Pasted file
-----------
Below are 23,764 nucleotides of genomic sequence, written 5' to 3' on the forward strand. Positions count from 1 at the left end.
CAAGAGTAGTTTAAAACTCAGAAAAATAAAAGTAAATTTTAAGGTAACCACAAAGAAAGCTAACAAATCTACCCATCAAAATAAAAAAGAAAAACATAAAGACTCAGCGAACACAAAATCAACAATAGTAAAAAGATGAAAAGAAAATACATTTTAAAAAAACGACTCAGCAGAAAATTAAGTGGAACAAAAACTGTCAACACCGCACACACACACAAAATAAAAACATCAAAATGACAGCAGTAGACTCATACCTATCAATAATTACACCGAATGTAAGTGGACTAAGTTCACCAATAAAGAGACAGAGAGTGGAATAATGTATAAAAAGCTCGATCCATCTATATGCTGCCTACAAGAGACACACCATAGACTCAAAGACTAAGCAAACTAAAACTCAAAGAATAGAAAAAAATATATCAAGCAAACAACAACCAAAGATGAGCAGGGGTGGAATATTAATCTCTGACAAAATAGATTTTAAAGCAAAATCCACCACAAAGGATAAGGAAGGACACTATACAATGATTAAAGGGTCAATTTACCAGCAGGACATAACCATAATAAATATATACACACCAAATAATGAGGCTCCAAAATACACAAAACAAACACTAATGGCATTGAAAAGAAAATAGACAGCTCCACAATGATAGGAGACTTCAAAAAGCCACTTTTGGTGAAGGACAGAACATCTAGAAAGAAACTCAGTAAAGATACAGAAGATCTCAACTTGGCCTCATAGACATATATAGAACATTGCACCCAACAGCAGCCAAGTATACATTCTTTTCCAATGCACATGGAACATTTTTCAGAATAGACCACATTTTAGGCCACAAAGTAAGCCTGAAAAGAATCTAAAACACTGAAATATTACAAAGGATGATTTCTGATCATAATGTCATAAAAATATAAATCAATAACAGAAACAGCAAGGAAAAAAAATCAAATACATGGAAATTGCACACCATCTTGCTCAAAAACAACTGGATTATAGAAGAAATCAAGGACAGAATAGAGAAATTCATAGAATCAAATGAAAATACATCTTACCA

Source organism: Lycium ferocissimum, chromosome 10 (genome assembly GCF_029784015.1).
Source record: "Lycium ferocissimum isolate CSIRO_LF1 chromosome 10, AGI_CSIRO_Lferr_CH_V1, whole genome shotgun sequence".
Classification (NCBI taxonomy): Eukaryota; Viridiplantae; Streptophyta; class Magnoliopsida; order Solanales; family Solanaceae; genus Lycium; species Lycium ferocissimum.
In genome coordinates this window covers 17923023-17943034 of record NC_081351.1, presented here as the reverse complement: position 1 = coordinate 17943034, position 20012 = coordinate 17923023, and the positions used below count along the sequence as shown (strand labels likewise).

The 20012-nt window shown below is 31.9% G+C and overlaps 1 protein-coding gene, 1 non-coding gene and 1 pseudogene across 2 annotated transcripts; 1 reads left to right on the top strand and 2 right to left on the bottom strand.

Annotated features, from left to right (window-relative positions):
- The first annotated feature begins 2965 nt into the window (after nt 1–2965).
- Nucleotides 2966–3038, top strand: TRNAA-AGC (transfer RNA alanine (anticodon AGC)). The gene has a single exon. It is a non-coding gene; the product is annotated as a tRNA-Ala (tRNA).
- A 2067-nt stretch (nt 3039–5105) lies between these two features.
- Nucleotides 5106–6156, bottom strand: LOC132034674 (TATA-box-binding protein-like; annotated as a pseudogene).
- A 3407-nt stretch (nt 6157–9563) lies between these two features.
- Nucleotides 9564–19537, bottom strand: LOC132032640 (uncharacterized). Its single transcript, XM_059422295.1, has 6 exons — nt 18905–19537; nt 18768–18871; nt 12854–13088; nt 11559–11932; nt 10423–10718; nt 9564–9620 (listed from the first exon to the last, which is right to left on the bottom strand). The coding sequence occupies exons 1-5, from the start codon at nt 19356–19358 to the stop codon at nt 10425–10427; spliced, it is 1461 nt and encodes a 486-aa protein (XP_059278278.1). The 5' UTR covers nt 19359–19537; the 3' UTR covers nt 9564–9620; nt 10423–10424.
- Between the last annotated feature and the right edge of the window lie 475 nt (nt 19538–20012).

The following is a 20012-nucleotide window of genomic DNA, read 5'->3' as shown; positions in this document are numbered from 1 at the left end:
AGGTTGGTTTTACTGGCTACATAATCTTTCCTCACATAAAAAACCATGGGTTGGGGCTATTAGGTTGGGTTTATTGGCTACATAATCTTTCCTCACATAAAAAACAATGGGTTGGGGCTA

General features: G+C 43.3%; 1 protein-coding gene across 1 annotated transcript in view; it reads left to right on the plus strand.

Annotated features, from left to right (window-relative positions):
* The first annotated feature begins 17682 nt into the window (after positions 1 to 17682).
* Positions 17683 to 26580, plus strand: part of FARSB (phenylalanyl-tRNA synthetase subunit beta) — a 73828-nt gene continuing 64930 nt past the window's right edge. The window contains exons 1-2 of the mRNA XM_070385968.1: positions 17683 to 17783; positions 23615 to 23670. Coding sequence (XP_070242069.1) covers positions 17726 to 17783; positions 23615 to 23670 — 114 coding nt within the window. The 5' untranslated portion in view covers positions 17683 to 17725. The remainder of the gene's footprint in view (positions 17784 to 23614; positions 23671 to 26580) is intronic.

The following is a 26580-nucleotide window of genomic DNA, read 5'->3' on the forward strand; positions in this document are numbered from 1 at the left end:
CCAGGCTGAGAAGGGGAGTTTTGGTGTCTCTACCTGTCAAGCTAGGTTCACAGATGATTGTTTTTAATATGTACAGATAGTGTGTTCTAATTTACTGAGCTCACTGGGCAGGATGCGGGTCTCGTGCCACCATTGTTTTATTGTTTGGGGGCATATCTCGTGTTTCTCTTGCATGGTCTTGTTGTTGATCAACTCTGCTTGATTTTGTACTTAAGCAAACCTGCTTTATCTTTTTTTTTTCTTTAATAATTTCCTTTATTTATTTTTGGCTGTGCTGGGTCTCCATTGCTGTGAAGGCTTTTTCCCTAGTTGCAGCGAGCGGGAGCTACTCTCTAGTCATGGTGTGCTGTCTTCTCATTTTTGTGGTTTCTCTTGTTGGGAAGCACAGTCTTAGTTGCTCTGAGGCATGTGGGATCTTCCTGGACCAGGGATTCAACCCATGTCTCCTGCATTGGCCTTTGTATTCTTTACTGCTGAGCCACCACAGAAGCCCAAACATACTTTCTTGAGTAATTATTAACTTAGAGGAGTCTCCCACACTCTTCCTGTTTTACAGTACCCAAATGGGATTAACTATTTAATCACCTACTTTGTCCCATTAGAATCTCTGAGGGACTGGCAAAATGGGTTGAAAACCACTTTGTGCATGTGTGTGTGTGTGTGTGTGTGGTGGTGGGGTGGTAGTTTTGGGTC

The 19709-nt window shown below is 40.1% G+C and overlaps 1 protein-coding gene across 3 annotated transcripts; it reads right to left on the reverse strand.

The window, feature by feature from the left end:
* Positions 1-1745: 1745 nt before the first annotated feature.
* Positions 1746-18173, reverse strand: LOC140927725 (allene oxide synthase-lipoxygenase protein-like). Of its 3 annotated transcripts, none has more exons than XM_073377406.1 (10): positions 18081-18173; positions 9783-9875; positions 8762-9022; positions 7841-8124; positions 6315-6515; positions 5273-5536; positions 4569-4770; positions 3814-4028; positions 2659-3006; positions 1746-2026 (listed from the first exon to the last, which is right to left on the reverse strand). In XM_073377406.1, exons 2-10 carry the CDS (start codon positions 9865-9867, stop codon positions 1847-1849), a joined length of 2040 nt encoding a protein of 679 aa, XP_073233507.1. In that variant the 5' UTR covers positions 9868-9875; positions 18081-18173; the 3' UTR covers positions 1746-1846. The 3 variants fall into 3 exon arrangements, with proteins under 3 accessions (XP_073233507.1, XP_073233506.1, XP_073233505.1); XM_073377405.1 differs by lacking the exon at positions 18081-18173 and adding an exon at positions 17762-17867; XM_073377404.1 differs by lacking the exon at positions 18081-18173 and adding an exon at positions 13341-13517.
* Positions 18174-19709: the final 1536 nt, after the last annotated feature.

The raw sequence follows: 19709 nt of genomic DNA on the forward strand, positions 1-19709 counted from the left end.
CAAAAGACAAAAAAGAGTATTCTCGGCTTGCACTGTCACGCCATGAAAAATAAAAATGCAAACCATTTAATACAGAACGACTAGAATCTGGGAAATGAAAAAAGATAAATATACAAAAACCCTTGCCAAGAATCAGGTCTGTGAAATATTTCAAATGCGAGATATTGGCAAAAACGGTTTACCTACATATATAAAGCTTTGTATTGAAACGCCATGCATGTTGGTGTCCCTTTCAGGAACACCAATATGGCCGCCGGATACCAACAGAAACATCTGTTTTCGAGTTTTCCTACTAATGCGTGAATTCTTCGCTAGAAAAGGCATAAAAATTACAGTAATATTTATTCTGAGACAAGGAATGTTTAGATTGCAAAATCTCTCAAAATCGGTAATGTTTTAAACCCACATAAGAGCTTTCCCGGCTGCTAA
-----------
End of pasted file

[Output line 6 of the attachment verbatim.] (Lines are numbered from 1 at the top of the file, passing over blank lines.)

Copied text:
In genome coordinates this window covers 17923023-17943034 of record NC_081351.1, presented here as the reverse complement: position 1 = coordinate 17943034, position 20012 = coordinate 17923023, and the positions used below count along the sequence as shown (strand labels likewise).